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One reason for family members failing to intervene? They perceive the victim to be of a “lower class”, psychologists tell CNA.

What makes some people become bystanders when loved ones abuse their maids?

File photo depicting abuse. (Photo: iStock/cyano66)

SINGAPORE: The CCTV footage is chilling. A domestic worker, blinded by her employer’s repeated assaults, feels her way around the house while other household members ignore her.

At one point, Ms Sugiyem Samad Radimah is cleaning the floor when she accidentally touches her employer’s husband.

He lashes out, verbally. A young child, eating at the dining table, barely reacts.

Ms Sugiyem ends up with multiple injuries and loses more than 20kg, after months of abuse by her employer Ummi Kalsum Ali.

Ummi later leaves Ms Sugiyem in a wheelchair at Changi Airport, to find her own way home to Indonesia.

Her harrowing experience is the latest in a string of maid abuse cases to have surfaced in Singapore in recent years.

Last month, Ummi was sentenced to 10 years’ jail and a fine of S$4,500 after pleading guilty to causing grievous hurt and failing to pay her helper’s salary on time, among other offences. Her husband was not charged.

After these abusers are dealt with by the law, one question consistently crops up among the public: Why did their loved ones do nothing to stop the ill treatment – or in some cases, even participate in it?

Ummi Kalsum Ali outside the State Courts on Oct 25, 2022. (Photo: TODAY/Ili Nadhirah Mansor)


Psychologists like Dr Joseph Leong from Promises Healthcare pointed to a “power differential” where a maid abuser is usually the head of the household.

Other family members could thus be afraid of abusers turning their fists on them – or fear the consequences of being implicated if they report the abuse to the authorities, clinical psychologist Lysia Tan from the Mind What Matters consultancy told CNA.

Family members may also feel a sense of “loyalty” to the abuser, she added.

The psychologists also cited the familiar phenomenon of the bystander effect.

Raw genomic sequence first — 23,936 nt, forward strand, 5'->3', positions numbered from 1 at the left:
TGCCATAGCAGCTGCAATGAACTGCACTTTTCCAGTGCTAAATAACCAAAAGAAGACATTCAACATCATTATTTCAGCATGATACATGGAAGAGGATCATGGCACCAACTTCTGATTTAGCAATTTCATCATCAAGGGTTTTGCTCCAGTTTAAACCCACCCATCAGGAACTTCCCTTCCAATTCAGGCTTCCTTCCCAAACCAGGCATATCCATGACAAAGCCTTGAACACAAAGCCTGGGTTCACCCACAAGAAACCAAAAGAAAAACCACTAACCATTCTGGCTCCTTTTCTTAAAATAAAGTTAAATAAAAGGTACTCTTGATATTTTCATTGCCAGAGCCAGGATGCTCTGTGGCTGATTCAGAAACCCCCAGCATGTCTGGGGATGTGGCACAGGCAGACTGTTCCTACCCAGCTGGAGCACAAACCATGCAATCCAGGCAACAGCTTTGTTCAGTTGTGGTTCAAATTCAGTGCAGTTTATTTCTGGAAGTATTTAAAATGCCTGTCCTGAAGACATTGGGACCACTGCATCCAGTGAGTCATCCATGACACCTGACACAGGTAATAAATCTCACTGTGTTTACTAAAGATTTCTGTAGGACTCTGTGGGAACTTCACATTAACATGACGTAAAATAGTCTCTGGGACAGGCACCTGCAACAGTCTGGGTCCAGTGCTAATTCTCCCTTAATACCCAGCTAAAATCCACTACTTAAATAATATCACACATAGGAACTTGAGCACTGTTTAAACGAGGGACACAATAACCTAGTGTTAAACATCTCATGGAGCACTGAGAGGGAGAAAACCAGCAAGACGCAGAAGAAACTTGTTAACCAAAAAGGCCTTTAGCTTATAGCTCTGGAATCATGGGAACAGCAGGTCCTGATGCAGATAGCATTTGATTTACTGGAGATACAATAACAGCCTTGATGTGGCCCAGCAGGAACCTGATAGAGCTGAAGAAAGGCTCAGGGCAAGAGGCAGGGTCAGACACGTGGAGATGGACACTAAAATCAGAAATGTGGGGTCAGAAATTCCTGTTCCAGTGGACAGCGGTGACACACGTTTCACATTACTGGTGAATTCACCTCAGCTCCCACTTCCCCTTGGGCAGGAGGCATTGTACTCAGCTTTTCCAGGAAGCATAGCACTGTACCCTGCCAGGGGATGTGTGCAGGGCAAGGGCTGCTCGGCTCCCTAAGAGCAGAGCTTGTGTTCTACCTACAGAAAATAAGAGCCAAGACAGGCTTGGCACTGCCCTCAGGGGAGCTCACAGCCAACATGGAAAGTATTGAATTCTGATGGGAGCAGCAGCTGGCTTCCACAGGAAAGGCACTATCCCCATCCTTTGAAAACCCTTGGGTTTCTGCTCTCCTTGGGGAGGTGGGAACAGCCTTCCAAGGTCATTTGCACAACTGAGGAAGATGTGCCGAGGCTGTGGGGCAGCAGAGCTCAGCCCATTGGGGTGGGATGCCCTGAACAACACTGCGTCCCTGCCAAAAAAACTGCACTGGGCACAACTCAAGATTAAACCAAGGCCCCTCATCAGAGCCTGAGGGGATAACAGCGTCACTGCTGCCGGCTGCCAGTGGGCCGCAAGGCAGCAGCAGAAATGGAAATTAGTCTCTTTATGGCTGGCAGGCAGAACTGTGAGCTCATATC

This refers to the reduced likelihood of someone intervening in an emergency situation, most likely a crime, when others are around.

A common example is when people stop at accident sites to take videos and photos, but do not help the victim.

Dr Annabelle Chow from Annabelle Psychology said this could be a factor in people standing by in situations of maid abuse.

“While we logically expect individuals to respond to others when they are in distress, it is often not the case,” she noted.

Dr Chow said a person might first assess if the abuse is serious enough to warrant their intervention, and if the onus is on them to intervene.

This depends on their – and the abuser’s – role in the family, as well as how they view the victim.

“It could be unlikely that a family member intervenes … if (the abuser’s) personality characteristics are dominating and commanding in nature,” said Dr Chow said. “Or if the victim is perceived to belong to a different, usually lower, class of persons.”

One patient of Dr Chow’s, who came to her clinic seeking a diagnosis to mitigate her sentence, had inflicted such grievous abuse that the maid ultimately died.

Two of her patient’s family members, who allegedly did not intervene, were also charged with various offences in relation to the abuse.

One of them was her mother who pleaded guilty on Monday (Nov 21) to joining the assaults on their Myanmar helper, while the other was her policeman husband. Both are also accused of hiding evidence in the case.

Some psychologists however noted that while the bystander effect typically manifests in public, maid abuse usually takes place behind closed doors.

This leads to perpetrators threatening victims to discourage them from telling others or seeking help.